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Br J Clin Pharmacol. 1992 Feb;33(2):143-8.

The disposition of oral and intramuscular pyrimethamine/sulphadoxine in Kenyan children with high parasitaemia but clinically non-severe falciparum malaria.

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1
Kenya Medical Research Institute, Kilifi Research Unit.

Abstract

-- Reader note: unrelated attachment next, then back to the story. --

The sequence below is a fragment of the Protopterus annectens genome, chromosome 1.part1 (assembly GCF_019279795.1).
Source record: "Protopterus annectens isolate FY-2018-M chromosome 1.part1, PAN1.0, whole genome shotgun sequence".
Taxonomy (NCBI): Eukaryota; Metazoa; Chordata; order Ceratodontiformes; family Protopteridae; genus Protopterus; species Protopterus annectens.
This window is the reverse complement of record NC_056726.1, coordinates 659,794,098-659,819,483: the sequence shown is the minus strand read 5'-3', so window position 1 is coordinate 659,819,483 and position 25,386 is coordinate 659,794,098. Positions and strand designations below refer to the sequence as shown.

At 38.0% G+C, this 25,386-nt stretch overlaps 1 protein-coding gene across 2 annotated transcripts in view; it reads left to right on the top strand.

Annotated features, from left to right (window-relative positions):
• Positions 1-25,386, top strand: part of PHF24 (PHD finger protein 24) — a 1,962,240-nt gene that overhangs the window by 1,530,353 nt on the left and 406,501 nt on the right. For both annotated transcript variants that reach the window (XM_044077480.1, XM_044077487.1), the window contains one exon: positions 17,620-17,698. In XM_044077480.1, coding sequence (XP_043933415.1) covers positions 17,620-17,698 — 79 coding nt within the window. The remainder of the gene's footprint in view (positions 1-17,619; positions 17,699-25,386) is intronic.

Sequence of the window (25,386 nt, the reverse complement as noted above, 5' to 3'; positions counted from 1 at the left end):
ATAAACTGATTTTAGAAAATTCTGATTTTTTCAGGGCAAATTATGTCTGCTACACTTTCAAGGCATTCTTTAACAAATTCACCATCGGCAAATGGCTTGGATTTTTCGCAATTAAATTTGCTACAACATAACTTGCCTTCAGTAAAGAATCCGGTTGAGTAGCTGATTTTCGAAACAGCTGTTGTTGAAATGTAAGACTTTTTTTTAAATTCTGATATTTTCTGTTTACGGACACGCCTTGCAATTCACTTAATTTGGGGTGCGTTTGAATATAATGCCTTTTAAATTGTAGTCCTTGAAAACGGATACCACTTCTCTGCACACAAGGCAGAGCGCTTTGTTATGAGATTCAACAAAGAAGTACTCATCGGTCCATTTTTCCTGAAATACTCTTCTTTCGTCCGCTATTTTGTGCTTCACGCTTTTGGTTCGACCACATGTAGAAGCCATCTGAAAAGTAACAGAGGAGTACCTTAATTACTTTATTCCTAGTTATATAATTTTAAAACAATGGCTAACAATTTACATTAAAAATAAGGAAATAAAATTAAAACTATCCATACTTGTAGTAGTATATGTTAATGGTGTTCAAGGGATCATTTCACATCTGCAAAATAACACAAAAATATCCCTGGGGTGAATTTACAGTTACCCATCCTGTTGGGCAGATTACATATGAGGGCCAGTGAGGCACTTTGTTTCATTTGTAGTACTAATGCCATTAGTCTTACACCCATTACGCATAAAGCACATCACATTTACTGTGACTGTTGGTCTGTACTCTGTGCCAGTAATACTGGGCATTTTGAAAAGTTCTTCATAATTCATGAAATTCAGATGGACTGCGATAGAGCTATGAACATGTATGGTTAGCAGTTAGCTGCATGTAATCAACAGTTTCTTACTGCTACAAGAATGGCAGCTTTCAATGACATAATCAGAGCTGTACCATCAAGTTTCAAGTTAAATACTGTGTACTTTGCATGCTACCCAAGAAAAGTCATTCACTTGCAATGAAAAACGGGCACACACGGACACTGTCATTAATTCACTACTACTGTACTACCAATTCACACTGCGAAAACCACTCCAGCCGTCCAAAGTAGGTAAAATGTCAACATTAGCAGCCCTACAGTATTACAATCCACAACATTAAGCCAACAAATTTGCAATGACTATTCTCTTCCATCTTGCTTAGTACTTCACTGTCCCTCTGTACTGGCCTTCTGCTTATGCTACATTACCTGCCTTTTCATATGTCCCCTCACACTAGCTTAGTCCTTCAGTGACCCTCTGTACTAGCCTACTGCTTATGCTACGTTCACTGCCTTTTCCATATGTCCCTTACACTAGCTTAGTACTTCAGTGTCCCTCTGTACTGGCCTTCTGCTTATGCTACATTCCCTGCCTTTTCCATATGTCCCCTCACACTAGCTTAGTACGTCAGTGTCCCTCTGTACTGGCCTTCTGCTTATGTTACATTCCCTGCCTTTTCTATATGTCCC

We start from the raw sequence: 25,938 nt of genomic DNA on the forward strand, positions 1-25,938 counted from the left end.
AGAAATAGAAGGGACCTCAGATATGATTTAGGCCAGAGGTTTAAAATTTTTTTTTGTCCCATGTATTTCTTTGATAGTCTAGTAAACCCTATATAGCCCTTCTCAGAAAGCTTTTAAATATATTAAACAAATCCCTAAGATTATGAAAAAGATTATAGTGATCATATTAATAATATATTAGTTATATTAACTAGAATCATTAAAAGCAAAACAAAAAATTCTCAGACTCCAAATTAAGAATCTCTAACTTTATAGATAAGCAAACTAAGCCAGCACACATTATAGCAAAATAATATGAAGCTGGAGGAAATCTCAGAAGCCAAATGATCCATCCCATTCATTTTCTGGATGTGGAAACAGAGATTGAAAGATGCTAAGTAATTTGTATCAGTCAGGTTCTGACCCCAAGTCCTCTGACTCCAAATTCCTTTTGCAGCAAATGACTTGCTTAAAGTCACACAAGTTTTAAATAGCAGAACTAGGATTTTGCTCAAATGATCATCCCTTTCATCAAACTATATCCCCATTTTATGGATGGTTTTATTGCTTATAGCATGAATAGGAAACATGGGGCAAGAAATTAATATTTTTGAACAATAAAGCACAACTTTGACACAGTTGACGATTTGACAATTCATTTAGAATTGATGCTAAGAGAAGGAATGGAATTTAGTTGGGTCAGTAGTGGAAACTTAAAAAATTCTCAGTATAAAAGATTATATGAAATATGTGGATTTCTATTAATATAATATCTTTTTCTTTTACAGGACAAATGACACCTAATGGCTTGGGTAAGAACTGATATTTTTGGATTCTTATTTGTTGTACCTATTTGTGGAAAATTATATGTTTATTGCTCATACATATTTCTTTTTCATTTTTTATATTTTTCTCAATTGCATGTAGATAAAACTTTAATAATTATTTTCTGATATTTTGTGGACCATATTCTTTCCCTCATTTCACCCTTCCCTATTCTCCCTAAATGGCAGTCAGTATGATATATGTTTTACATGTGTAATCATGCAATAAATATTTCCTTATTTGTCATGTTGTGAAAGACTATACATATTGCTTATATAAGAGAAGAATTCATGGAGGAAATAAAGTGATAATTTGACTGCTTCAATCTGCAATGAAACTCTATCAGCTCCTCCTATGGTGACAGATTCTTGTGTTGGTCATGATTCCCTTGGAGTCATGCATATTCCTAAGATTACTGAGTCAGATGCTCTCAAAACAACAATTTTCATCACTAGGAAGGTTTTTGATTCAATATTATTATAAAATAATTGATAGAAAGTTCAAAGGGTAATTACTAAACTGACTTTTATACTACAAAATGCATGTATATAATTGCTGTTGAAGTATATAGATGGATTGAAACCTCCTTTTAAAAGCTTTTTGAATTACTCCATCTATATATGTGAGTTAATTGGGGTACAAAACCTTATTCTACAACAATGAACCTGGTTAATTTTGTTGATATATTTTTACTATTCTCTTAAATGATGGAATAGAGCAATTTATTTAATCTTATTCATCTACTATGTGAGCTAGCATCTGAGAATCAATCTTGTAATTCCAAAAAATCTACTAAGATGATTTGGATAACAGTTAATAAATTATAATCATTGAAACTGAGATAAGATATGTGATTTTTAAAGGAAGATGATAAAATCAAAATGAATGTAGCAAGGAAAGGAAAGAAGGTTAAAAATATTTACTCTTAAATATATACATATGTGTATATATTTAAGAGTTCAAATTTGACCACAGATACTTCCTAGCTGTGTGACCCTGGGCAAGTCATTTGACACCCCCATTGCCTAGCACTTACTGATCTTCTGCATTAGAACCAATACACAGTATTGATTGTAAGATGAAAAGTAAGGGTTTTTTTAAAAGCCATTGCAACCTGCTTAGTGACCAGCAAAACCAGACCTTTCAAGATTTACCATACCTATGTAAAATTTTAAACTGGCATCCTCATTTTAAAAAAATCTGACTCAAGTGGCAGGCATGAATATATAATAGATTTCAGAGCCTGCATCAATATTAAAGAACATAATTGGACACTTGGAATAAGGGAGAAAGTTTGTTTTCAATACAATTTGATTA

1. H.p.l.c. methods are described for the measurement of pyrimethamine and sulphadoxine in small volumes of plasma dried on filter paper strips. 2. Pyrimethamine/sulphadoxine (Fansidar, Hoffman LaRoche) was given by mouth and by intramuscular injection to children with uncomplicated falciparum malaria but with high parasitaemia (n = 8 for both routes; pyrimethamine 1.25 mg kg-1, sulphadoxine 25 mg kg-1). 3. Plasma concentrations of pyrimethamine and sulphadoxine associated with synergistic effects against pyrimethamine-resistant strains of Plasmodium falciparum in vitro were achieved within 1 h of administration and were maintained beyond the end of sampling. 4. After both oral and parenteral administration the plasma concentrations of both compounds were lower than those predicted by data from healthy subjects. 5. Areas under the plasma concentration-time curves of sulphadoxine after oral and i.m. administration did not differ significantly, although maximum plasma drug concentrations were higher after the i.m. route (P = 0.03). 6. The AUC values of pyrimethamine did not differ significantly between the two routes of administration. However, after i.m. administration AUC(0,24 h) values were smaller (P = 0.03), and the time to maximum plasma drug concentration (tmax) was longer (P = 0.004) than when the drug was given orally.

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